By Shaun Gillham
A BRITISH businessman and former life partner of Welsh rugby legend Gareth Thomas has told of how he had been scarred for life following a nightmarish 19-month ordeal at Nelson Mandela Bay’s notorious St Albans prison, where he suffered daily gang rape and other physical abuse.
Englishman Sean Smith, 42, a former Nelson Mandela Bay resident who faces arrest in South Africa after fleeing the country in the boot of a car while out on bail – allegedly with the help of the British High Commission – has described how he contracted HIV/Aids after being raped up to “eight times a day” by fellow inmates.
In addition Smith, who was arrested in 2007 on fraud changes relating to the property industry and was detained for 19 months at the prison, alleged that:
* Cells are supposed to sleep no more than 20 inmates but he was forced to share with about 90;
* Food and medical supplies are being illegally sold at St Albans; Medical staff at the prison are “negligent”;
* There is “outright bribery” of prosecutors and investigative officers in Port Elizabeth; and
* There is a ruthless “Afrikaans hierarchy” that runs the prison.
In an exclusive interview with Weekend Post – to which he agreed to speak because he said the paper was the only thing that kept him “sane” while in prison – Smith said he had been leading the high life in the Eastern Cape in the mid-2000s when he was arrested in Port Elizabeth in 2007 on fraud charges involving millions of rands.
The charges, which both Smith and his former Port Elizabeth legal representative strongly claim would have been successfully defended, involved the purchase of luxury properties, including two houses in Jeffreys Bay, one in Grahamstown and one in Theescombe, and items such as furniture.
Smith claims that, while at St Albans, he was raped at least once a day and sometimes up to “eight times a day”. He said the rapes began about six days into his imprisonment when the other inmates realised he was not a “threat”.
“You could hear screams all night as the prisoners raped each other. Because of the conditions of the system, I hold the authorities responsible for the physical, sexual and mental abuse I suffered and which still haunts me today,” he said.
Nine months into his term at St Albans he was given the devastating news he was HIV-positive. Smith was finally granted R20000 bail after a magistrate heard police had confiscated his British passport and other travel documents and a clinical psychologist had testified he was HIV-positive and was afraid of dying in jail.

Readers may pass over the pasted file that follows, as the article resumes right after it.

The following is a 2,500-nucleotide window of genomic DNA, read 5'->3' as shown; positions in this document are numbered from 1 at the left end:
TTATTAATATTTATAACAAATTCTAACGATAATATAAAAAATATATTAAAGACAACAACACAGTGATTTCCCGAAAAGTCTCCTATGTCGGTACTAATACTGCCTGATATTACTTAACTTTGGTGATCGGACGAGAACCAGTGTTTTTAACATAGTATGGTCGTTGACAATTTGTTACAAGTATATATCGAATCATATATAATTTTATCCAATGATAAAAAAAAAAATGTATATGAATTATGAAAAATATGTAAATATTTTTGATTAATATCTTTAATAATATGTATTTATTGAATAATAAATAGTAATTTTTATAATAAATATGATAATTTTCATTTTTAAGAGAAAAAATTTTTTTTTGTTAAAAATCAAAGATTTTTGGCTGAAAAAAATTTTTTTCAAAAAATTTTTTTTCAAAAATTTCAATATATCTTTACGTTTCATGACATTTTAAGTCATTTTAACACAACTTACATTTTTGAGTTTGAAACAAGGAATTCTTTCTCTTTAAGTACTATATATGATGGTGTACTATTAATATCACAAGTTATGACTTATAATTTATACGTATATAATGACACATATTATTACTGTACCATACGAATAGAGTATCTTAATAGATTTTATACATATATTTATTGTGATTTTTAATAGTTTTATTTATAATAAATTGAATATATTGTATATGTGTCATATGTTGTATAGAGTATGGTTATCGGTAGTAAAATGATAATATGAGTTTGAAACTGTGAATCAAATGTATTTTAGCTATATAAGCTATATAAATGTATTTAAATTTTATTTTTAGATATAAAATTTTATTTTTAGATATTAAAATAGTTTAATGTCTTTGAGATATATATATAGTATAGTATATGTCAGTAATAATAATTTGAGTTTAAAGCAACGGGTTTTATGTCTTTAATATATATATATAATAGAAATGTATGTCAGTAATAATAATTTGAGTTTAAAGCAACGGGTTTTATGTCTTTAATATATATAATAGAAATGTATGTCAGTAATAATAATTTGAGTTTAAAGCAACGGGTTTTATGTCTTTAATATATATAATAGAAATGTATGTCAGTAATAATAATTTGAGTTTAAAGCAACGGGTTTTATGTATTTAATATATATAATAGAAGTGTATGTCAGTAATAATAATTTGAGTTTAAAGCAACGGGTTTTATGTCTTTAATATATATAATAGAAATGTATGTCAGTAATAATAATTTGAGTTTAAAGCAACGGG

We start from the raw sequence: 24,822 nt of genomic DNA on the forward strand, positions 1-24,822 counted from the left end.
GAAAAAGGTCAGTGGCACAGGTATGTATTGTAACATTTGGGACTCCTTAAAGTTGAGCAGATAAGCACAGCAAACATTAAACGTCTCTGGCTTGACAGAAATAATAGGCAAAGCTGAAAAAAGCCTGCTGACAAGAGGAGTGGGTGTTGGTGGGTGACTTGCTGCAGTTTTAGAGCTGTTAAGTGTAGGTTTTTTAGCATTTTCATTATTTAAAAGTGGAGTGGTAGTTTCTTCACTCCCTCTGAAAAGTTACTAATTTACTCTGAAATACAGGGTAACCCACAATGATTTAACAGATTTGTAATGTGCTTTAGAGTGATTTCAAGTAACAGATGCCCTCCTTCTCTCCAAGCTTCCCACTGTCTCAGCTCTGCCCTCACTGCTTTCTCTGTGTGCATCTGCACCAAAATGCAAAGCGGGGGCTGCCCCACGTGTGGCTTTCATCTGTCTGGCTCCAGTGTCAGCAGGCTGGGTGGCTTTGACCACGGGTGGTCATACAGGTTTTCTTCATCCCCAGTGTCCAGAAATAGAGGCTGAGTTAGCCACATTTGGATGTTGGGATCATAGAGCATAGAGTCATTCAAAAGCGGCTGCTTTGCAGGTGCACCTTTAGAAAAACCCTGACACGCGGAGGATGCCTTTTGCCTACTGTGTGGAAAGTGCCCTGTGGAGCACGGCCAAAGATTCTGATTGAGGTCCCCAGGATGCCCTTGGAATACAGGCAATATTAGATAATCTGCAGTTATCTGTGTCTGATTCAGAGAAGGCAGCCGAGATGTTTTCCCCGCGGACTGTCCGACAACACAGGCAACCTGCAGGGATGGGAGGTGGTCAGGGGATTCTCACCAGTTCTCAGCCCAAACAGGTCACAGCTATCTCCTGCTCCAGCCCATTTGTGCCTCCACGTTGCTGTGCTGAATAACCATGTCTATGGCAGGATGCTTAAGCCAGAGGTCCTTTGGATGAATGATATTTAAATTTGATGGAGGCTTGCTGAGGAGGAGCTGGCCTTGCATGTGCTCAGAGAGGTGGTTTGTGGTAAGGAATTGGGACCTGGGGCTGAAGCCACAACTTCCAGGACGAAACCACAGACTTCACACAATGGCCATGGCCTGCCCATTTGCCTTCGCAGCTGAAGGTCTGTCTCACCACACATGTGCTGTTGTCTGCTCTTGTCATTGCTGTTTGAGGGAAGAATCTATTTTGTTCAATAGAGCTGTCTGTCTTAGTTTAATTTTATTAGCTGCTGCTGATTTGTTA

“The negligent medical staff, the zealously corrupt officials, together with the rest of the Afrikaans hierarchy that control the Port Elizabeth justice system for their own personal gain, need bringing down in order to stop what happened to me and is happening to hundreds of other people in the Bay area.
“The illegal sale of food and medicines and the physical and sexual abuse of the prisoners need to stop, together with the outright bribery of prosecutors and investigative officers in Port Elizabeth,” Smith said. Although he was not considering action against authorities because “no amount of money can heal what I went through”, he was not letting the matter rest, he said. He is now backing Port Elizabeth lawyer Egon Oswald’s crusade to address prisoner abuse at St Albans.
“I would like to officially pledge support to the human rights case being brought against the authorities in relation to the mistreatment of prisoners at St Albans. I am willing to throw my weight both intellectually and financially behind the legal fight to stop the atrocities.”
Smith, who after fleeing from South Africa established a company providing legal recruitment and other services, said his two-year relationship with Thomas ended recently.
Correctional Services Zama Feni said the department was aware of the allegations but had no comment at this time.
This is a shortened version of an article that first appeared in the print edition of Weekend Post on Saturday April 21, 2012.